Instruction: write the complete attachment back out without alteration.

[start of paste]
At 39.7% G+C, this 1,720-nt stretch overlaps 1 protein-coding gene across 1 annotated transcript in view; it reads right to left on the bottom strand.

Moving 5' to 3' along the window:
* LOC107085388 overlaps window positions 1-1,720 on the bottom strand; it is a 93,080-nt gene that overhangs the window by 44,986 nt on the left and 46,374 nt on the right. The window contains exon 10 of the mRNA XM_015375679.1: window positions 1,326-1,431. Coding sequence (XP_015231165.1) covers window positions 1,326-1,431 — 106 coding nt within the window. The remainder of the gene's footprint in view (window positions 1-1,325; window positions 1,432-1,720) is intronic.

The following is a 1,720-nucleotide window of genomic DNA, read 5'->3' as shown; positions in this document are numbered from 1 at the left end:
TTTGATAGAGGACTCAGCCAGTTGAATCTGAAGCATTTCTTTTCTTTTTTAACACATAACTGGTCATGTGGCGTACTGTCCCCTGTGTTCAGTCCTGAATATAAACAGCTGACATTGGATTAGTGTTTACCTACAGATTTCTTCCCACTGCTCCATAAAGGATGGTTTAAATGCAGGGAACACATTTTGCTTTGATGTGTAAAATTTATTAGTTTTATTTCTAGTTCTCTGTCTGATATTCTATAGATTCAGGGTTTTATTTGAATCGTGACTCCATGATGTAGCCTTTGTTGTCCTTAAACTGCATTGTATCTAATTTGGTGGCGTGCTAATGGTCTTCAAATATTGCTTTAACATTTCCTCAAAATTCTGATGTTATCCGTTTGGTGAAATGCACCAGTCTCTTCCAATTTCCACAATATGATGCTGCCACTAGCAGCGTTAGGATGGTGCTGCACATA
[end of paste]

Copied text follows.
At 39.7% G+C, this 1,720-nt stretch overlaps 1 protein-coding gene across 1 annotated transcript in view; it reads right to left on the bottom strand.

Moving 5' to 3' along the window:
* LOC107085388 overlaps window positions 1-1,720 on the bottom strand; it is a 93,080-nt gene that overhangs the window by 44,986 nt on the left and 46,374 nt on the right. The window contains exon 10 of the mRNA XM_015375679.1: window positions 1,326-1,431. Coding sequence (XP_015231165.1) covers window positions 1,326-1,431 — 106 coding nt within the window. The remainder of the gene's footprint in view (window positions 1-1,325; window positions 1,432-1,720) is intronic.

The following is a 1,720-nucleotide window of genomic DNA, read 5'->3' as shown; positions in this document are numbered from 1 at the left end:
TTTGATAGAGGACTCAGCCAGTTGAATCTGAAGCATTTCTTTTCTTTTTTAACACATAACTGGTCATGTGGCGTACTGTCCCCTGTGTTCAGTCCTGAATATAAACAGCTGACATTGGATTAGTGTTTACCTACAGATTTCTTCCCACTGCTCCATAAAGGATGGTTTAAATGCAGGGAACACATTTTGCTTTGATGTGTAAAATTTATTAGTTTTATTTCTAGTTCTCTGTCTGATATTCTATAGATTCAGGGTTTTATTTGAATCGTGACTCCATGATGTAGCCTTTGTTGTCCTTAAACTGCATTGTATCTAATTTGGTGGCGTGCTAATGGTCTTCAAATATTGCTTTAACATTTCCTCAAAATTCTGATGTTATCCGTTTGGTGAAATGCACCAGTCTCTTCCAATTTCCACAATATGATGCTGCCACTAGCAGCGTTAGGATGGTGCTGCACATA